Spending Cuts May Delay 2013 Tax Refunds

On Friday, the President and Congress failed to reach an agreement to stave off the start of automatic federal spending cuts.  Commonly referred to as sequestration, the spending cuts total approximately $1.2 trillion over the next 10 years.

In the short term, this means that thousands of federal and state programs that receive federal funds will see their available budgets decrease.  These spending cuts come at a time when many state and city governments are already see budget shortfalls even with previous funding from the federal government.

For the average person in the United States, the spending cuts in general will have little direct impact in the coming months.  But there is one possible exception looming to this: tax refunds.

The spending cuts that went into effect on Friday included an immediate over 8% decrease in funding to the IRS.  Initial reports indicate this will mean the IRS will have to release additional workers they normally have on staff during tax season to more quickly process that returns.

According to Floyd Williams, senior tax counsel at Public Strategies Washington, the IRS can compartmentalize normal budget cuts, meaning they can choose to make the cuts in less critical areas of their organization.  But the forced spending cuts in this case have to be taken across all departments, which gives the IRS less ability to move around staffing.

“They won’t be able to move people or have more people helping with refunds,” Williams said.  “The IRS has had cuts over the past couple of years and is working on Continuing Resolutions.  So any reduction will cause some problem for them.”

According to David Selig, a tax practitioner with Selig & Associates, the spending cuts come during a time when the IRS was already behind on processing returns because of the tax law changes made in January to address the fiscal cliff.  The IRS is still working to ensure all of their systems have been updated to properly reflect those relatively last-minute tax law changes.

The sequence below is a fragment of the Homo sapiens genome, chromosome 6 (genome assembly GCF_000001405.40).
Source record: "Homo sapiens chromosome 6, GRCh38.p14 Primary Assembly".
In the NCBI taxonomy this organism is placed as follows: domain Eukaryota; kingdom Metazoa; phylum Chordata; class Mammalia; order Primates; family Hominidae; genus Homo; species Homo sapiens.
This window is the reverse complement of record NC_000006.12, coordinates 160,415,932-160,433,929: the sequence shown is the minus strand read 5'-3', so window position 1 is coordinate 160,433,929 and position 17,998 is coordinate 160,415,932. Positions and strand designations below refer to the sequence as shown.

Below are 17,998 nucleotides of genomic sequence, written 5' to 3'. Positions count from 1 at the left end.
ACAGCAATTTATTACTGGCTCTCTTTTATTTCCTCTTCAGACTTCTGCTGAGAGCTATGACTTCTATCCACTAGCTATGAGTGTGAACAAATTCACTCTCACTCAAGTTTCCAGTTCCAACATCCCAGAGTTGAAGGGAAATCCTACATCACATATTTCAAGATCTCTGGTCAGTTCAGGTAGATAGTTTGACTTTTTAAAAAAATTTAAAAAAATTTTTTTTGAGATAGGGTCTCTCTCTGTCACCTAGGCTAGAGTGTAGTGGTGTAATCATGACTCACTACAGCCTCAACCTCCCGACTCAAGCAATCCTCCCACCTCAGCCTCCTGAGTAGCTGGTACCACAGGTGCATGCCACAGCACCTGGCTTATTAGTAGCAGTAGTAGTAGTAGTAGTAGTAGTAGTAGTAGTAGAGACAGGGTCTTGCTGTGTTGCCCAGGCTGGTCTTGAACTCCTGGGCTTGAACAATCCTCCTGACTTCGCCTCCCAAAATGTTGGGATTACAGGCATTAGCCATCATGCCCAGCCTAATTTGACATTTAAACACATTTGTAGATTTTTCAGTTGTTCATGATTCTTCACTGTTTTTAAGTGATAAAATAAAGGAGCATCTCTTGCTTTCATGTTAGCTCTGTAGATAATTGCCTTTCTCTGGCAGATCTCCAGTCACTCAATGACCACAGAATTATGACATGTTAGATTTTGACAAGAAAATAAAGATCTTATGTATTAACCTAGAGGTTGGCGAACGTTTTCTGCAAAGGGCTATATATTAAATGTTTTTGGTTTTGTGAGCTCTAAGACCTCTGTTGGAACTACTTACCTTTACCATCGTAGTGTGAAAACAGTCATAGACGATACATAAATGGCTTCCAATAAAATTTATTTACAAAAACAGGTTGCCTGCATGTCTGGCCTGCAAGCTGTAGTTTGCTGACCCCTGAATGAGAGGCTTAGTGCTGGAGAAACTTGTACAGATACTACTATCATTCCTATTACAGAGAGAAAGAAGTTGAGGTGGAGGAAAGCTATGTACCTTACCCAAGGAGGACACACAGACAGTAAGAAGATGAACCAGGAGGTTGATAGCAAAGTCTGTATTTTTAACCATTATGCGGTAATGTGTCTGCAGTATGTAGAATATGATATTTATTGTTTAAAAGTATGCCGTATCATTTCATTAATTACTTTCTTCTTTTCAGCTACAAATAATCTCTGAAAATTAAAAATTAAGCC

“Unless a deal is reached, the IRS will furlough the non-essential personnel, and a tax refund is not a high-priority matter,” Selig said.  “They already aren’t up to speed due to the fiscal cliff, and these problems were complicated further by ObamaCare.”

The IRS might have considered extending the filing date for federal income tax beyond April 15.  But as the federal government has already spend the expected federal income tax they will receive, they cannot allow the IRS to delay the completion of returns.

“The government has spent a great deal more than it should have, and it’s based on what they expect to receive in taxes.  They haven’t pushed back the deadline and are already not equipped for handling many business returns and schedules.”

Normally taxpayers who are due a refund will receive that refund within 10 days when filing electronically or within 6 weeks when filing by mail.  If the IRS does in fact have to release additional employees, they are anticipating it will add weeks to the normal time it takes to receive a refund.

In 2012, the average refund was just over $2,500.

“For the average family, that is real money,” Williams says.  “A lot of people look at the tax system withholding as a forced savings, so they have come to count on that cash for a certain time each year.  They use it for Christmas gifts, vacations, and some people need it for their utility and rent payments.”

by Mark Johnston

Mark has been a contributor to legal web sites related to bankruptcy, tax, and criminal law since 2011. He has an Accounting degree from Texas A&M University.